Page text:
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Barter in Transition Economies: Competing Explanations Confront Ukranian Data

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  • Dalia Marin
  • Daniel Kaufmann
  • Bogdan Gorochowskij

Abstract

In this paper we survey the common explanations of barter in transition economies and expose them to detailed survey data on 165 barter deals in Ukraine in 1997. The evidence does not support the notion that soft budget constraints, lack of restructuring, or that the virtual economy are the driving forces behind barter. Further, tax avoidance is only weakly associated with the incidence of barter in Ukraine. We then explore an alternative explanation of barter as a mechanism to address transitional challenges where capital markets and economic institutions are poorly developed. First, barter helps to maintain production by creating a deal-specific collateral which softens the liquidity squeeze in the economy when credit enforcement is prohibitively costly. Second, barter helps to maintain production by preventing firms to be exploited by their input suppliers when suppliers' bargaining position is very strong due to high costs of switching suppliers. Thus, in the absence of trust and functioning capital markets barter is a self-enforcing response to imperfect input and financial markets in the former Soviet Union. The paper concludes by discussing potential long-term costs of barter arrangements, and by suggesting particular pitfalls of expansionary monetary policy in barter economies such as Ukraine and Russia.

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Bibliographic Info

Paper provided by William Davidson Institute at the University of Michigan in its series William Davidson Institute Working Papers Series with number 287.

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Length: pages
Date of creation: 01 Jan 2000
Date of revision:
Handle: RePEc:wdi:papers:2000-287

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Keywords: financial crisis; trust; contract enforcement in transition; arrears; the virtual economy; imperfect capital markets;

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References

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  1. Perotti, E. C., 1998. "Inertial credit and opportunistic arrears in transition," European Economic Review, Elsevier, vol. 42(9), pages 1703-1725, November.
  2. Williamson, Oliver E, 1983. "Credible Commitments: Using Hostages to Support Exchange," American Economic Review, American Economic Association, vol. 73(4), pages 519-40, September.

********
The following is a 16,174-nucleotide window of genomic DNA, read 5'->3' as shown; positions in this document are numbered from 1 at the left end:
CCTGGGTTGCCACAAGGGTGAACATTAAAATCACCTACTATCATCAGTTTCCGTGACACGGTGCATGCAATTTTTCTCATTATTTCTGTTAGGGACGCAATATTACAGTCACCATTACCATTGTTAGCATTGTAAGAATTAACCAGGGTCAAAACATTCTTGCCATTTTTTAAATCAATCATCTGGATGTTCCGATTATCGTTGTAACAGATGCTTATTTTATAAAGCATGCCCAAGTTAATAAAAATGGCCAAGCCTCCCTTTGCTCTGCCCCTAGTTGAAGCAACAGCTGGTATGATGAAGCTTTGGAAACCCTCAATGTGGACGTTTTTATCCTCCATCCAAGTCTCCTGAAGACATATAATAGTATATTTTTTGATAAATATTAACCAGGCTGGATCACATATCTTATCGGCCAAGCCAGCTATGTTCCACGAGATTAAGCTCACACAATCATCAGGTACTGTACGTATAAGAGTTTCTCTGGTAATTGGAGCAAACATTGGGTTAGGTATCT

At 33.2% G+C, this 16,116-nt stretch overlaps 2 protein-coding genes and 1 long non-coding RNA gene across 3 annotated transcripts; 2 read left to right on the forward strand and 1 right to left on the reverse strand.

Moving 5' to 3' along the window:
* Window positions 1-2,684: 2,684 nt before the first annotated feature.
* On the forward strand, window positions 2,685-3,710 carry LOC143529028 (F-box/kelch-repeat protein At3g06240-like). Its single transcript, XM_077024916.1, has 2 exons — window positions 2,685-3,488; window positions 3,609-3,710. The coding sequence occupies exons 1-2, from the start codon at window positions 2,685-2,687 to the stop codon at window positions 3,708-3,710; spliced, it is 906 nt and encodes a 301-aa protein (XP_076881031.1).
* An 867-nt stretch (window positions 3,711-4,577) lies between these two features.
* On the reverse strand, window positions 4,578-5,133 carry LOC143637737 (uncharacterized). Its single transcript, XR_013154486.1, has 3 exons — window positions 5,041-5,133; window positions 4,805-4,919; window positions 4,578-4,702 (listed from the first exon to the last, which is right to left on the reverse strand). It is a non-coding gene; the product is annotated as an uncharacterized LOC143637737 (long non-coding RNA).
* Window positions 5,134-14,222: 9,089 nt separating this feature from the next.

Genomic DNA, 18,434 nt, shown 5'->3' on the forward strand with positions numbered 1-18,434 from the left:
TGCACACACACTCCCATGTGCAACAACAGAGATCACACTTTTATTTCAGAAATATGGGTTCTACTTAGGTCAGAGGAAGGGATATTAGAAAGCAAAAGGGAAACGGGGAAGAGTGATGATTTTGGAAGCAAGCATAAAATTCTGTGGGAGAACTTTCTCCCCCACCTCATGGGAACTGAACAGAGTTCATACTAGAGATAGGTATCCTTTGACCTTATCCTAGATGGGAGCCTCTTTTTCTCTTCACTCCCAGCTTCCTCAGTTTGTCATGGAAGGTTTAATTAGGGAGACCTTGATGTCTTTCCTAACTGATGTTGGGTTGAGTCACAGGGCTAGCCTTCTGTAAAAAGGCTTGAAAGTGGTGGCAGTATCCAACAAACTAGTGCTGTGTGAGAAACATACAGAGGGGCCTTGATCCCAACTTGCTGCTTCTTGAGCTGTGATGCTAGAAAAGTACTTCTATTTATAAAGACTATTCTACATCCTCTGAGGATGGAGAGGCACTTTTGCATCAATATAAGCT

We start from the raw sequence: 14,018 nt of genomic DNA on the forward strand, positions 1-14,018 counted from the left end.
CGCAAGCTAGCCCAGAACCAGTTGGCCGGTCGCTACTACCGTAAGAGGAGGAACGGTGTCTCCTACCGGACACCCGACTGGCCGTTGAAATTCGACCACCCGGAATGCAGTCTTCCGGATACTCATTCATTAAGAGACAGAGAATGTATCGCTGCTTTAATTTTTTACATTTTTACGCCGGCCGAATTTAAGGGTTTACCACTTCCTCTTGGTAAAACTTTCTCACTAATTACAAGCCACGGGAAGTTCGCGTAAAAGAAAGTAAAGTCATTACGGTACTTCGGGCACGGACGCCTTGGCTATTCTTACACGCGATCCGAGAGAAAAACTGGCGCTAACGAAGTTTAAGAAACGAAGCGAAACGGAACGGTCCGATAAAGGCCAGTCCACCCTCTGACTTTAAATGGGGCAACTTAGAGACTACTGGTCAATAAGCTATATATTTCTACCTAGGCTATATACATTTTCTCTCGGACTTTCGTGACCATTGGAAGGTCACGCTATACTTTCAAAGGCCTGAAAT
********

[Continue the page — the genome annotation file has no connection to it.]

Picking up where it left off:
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Cited by:
  1. José Noguera & Susan J. Linz, 2005. "Barter, Credit, and Welfare: A theoretical inquiry into the barter phenomenon in Russia," William Davidson Institute Working Papers Series wp757, William Davidson Institute at the University of Michigan.
  2. Howells, Mark I. & Jonsson, Sandra & Käck, Emilia & Lloyd, Philip & Bennett, Kevin & Leiman, Tony & Conradie, Beatrice, 2010. "Calabashes for kilowatt-hours: Rural energy and market failure," Energy Policy, Elsevier, vol. 38(6), pages 2729-2738, June.
  3. Juan Pineiro Chousa & Haider A. Khan & Davit Melikyan & Artur Tamazian, 2004. "Assessing Institutional Efficiency, Growth and Integration," CIRJE F-Series CIRJE-F-285, CIRJE, Faculty of Economics, University of Tokyo.
  4. Richard B. Goud Jr., 2002. "Inter-Firm Non-Monetary Transactions in Russia: A Literature Review," Development and Comp Systems 0207001, EconWPA.
  5. Kim, Byung-Yeon & Pirttilä, Jukka & Rautava, Jouko, 2001. "Money, Barter and Inflation in Russia," BOFIT Discussion Papers 15/2001, Bank of Finland, Institute for Economies in Transition.
  6. Vlad Ivanenko, 2004. "Access to liquidity and non-monetary trade in Russia," Post-Communist Economies, Taylor & Francis Journals, vol. 16(1), pages 21-38.
  7. Vlad Ivanenko & Dmitry Mikheyev, 2002. "The Role of Non-monetary Trade in Russian Transition," Post-Communist Economies, Taylor & Francis Journals, vol. 14(4), pages 405-419.
  8. Dalia Marin & Monika Schnitzer, 2000. "Disorganization and Financial Collapse," CESifo Working Paper Series 339, CESifo Group Munich.
  9. Luoana D. Santarossa, 2001. "Arrears as a Sign of Financial Repression in Transition Economies - The Case of Romania," CERT Discussion Papers 0104, Centre for Economic Reform and Transformation, Heriot Watt University.
  10. Haizhou Huang & Dalia Marin & Chenggang Xu, 2003. "Financial Crisis, Economic Recovery and Banking Development in Former Soviet Union Economies," CESifo Working Paper Series 860, CESifo Group Munich.
  11. Marek Gora & Grzegorz Kula & Magdalena Rokicka & Oleksandr Rohozynsky & Anna Ruzik, 2008. "Social Security, Labour Market and Restructuring: Current Situation and Expected Outcomes of Reforms," ESCIRRU Working Papers 5, DIW Berlin, German Institute for Economic Research.
  12. Hellman, Joel S. & Jones, Geraint & Kaufmann, Daniel & Schankerman, Mark, 2000. "Measuring governance, corruption, and State capture - how firms and bureaucrats shape the business environment in transition economies," Policy Research Working Paper Series 2312, The World Bank.

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